My friend and agent Dave Fessenden, who is a writer and editor, wrote:
Steve, I wanted to ask you a question on tech writing: do you use [Microsoft Word’s] track changes in your job?
I have to [format] documents with tracked changes/comment balloons all over the document. I have tried turning off the tracked changes, but since they are still there (though invisible), I have great difficulty doing things like moving an image to another page.…
What are your thoughts on this?
Yes, I always track content changes. That’s the key. I turn off Track Changes when moving an image, refreshing a table of contents, setting the whole document to U.S. English, or anything else that doesn’t need tracking or could be messed up by tracking (moving, or just editing in front of, a footnote reference in the text, for example). Generally I try to do all the formatting and layout first with Track Changes off, then edit, and always, if possible, work with “no markup” as the choice of what to show.
Whether to track changes and what markup to show are separate choices in the Track Changes menu. If you track the change when you move a picture, then when you show the markup you will see the picture where it was deleted and where it was pasted. If you track changes while refreshing the table of contents, the markup will show the old table of contents and the new one. The markup for these changes and for alterations in paragraph formatting and font size can really clutter up a document to the point where neither the author nor editor can easily see the important content changes. Even showing the content changes can make the text hard to read, which is why I usually edit with Track Changes turned on but not showing the markup as I work. After I’m done editing I normally go through the document with markup showing and review my editing, and I check the comments to see whether they all have been addressed and whether my own comments and queries are understandable and make sense.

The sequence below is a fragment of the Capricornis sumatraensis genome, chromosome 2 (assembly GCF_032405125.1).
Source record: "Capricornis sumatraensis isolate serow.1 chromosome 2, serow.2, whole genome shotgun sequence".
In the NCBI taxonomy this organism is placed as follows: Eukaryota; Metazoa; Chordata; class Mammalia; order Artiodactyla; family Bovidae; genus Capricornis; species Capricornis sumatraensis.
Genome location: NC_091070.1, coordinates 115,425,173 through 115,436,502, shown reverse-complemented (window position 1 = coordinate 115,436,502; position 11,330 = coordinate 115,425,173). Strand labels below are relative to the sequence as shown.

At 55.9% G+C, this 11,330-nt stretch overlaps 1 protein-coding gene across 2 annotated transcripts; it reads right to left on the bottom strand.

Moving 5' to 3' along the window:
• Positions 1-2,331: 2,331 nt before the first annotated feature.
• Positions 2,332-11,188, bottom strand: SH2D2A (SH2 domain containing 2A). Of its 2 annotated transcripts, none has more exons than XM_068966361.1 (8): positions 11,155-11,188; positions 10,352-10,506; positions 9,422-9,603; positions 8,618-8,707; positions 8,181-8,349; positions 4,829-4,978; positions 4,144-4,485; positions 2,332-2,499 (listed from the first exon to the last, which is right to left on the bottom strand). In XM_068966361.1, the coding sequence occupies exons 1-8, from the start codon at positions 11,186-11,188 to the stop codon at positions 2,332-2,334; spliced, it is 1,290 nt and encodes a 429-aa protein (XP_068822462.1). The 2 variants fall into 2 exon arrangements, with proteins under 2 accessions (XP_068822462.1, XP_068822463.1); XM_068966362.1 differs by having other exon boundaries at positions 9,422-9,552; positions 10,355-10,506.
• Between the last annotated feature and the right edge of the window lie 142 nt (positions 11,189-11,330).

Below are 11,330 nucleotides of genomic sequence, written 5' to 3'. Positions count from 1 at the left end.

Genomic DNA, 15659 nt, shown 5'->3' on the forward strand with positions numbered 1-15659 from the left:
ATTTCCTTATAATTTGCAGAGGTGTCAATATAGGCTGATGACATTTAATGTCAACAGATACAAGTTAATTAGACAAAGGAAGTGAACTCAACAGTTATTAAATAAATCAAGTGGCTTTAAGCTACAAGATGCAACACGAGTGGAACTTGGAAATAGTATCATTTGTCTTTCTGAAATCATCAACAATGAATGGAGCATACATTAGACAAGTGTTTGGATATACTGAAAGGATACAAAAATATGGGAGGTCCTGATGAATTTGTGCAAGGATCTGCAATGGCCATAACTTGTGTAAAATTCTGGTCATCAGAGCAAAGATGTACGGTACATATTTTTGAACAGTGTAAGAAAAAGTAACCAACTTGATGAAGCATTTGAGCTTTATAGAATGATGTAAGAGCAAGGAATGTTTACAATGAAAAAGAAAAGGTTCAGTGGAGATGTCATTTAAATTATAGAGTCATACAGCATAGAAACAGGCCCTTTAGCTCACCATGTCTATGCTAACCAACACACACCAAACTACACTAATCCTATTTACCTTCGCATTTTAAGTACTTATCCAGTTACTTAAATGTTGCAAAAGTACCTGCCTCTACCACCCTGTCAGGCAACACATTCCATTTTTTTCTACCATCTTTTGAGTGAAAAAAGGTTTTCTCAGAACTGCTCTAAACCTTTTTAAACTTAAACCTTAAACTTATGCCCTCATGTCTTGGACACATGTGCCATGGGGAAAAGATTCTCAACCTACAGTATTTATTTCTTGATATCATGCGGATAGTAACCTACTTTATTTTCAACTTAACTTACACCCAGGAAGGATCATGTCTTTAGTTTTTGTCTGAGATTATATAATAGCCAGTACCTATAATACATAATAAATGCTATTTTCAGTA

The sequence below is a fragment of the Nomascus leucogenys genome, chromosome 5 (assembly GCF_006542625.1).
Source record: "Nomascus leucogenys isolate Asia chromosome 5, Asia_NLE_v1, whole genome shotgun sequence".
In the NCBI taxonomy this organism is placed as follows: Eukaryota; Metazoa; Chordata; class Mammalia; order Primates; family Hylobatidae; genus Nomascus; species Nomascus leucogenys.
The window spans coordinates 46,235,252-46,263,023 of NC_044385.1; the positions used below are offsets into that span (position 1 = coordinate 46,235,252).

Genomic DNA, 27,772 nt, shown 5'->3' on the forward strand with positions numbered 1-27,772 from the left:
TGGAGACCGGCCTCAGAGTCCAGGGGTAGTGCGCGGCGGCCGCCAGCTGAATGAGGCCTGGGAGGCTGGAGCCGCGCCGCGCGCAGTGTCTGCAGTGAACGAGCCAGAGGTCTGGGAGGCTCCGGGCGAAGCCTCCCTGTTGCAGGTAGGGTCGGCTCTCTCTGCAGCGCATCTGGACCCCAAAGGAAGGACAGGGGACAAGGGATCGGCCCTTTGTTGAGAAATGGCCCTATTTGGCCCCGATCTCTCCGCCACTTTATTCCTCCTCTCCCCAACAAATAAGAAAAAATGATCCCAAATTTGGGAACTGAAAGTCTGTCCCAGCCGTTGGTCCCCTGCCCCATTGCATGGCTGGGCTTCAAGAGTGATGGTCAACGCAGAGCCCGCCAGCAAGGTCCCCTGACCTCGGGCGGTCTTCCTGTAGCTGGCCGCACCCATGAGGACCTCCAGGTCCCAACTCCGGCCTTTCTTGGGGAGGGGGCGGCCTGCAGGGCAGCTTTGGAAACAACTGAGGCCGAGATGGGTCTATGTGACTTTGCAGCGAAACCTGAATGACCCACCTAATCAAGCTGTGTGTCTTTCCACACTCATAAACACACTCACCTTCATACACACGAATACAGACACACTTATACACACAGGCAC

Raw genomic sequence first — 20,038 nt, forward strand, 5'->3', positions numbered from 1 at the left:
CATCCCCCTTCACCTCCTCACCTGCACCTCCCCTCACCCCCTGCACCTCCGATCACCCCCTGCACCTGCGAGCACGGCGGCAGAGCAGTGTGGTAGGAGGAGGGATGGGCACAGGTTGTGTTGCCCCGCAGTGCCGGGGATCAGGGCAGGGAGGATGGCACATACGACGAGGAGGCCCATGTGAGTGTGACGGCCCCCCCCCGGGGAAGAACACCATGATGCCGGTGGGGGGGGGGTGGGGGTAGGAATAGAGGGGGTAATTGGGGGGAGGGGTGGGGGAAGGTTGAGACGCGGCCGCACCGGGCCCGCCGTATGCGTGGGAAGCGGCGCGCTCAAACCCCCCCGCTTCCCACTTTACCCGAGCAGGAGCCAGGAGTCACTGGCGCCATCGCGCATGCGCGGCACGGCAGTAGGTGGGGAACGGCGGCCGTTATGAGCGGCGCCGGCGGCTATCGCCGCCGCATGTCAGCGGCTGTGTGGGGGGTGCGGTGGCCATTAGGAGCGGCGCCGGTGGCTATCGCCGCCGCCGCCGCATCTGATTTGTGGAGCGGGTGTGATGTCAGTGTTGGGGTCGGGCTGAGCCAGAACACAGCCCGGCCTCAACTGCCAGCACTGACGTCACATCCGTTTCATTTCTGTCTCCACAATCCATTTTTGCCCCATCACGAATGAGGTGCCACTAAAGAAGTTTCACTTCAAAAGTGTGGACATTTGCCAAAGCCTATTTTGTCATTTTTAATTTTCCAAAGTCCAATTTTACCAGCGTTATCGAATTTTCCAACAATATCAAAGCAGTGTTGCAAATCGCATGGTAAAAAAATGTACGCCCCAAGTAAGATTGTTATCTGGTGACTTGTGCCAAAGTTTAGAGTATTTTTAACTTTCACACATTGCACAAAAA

By the way, before editing anything, I make a backup file of the original, in case I really mess something up, which happens more often than I care to think about.